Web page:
Upon her arrival, her eldest sister, Elizabeth brings her to the wealthy Edwards' ball where she is to meet other influential people such as the Osborne's and a certain Tom Musgrave, who has apparently captured the heart of one of her sisters; Penelope. Emma, however, has already a biased opinion of Tom based on Elizabeth's portrayal of him.
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Format: Audio CD
Our capacity to form first impressions is a tendency Jane Austen examines in all her fiction. Her characters sometimes are shown to form incorrect impressions. Her characters often strive to give false impressions. None of her fictional characters is so preoccupied with setting up a public image in order to gain her own ends as is the Lady Susan who gives this novella its name. Lady Susan is the archetypal coquette, the skilled deceiver. She is Thackeray's Becky Sharp, fifty years before her time.
Jane Austen plays the game of deception with us too. In this novella, which is almost entirely in epistolary form, we form the impression from reading Lady Susan's first letter, that she is a grieving widow, devoted to the care and education of her 16 year old daughter, and willing at last to accede to her brother-in-law's pressing invitation to stay with him and his family. Wrong! We too have been duped, as we soon discover.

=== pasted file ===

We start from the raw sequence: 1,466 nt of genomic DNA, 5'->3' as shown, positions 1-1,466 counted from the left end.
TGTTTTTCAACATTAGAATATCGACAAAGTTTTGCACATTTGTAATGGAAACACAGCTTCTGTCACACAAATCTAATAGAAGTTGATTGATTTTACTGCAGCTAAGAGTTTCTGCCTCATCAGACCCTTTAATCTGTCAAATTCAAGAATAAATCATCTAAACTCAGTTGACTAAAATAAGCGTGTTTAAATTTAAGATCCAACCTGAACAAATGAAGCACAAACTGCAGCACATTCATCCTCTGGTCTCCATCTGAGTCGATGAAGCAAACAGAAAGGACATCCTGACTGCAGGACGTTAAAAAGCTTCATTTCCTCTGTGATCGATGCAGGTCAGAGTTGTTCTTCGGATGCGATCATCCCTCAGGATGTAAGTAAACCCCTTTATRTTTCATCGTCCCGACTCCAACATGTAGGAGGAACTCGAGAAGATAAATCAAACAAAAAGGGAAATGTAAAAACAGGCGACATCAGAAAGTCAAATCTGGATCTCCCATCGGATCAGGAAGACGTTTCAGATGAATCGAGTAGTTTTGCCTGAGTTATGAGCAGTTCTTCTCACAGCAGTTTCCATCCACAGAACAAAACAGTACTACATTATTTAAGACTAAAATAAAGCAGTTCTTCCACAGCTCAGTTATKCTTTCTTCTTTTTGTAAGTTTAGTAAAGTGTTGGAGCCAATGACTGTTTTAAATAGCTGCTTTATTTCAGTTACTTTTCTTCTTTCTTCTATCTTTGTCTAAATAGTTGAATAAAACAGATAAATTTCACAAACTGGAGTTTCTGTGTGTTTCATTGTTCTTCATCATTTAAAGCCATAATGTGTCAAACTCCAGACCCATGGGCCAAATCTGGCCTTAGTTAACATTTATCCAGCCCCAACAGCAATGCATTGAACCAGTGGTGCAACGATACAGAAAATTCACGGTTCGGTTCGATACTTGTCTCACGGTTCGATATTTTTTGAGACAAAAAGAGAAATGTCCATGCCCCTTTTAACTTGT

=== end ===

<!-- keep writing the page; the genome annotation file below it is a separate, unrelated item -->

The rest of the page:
Jane Austen first drafted several of her novels in epistolary form, that is to say, in the form of letters exchanged by her characters. This one, which may have been the earliest of all her surviving works, alone remained in this form. And great fun it is, although Lady Susan's contriving and heartlessness, especially in regard to her daughter, sometimes goes beyond the comic to the cruel.
Naxos has added to the fun that this "entertainment" can provide by issuing the novella in audio book form. Seven actors are allocated the parts of the seven letter writers. Furthermore, there is no abridgement of the text, and there are some snatches of music that serve to provide breaks between the letters and indicate the passing of time. Altogether, an ideal production.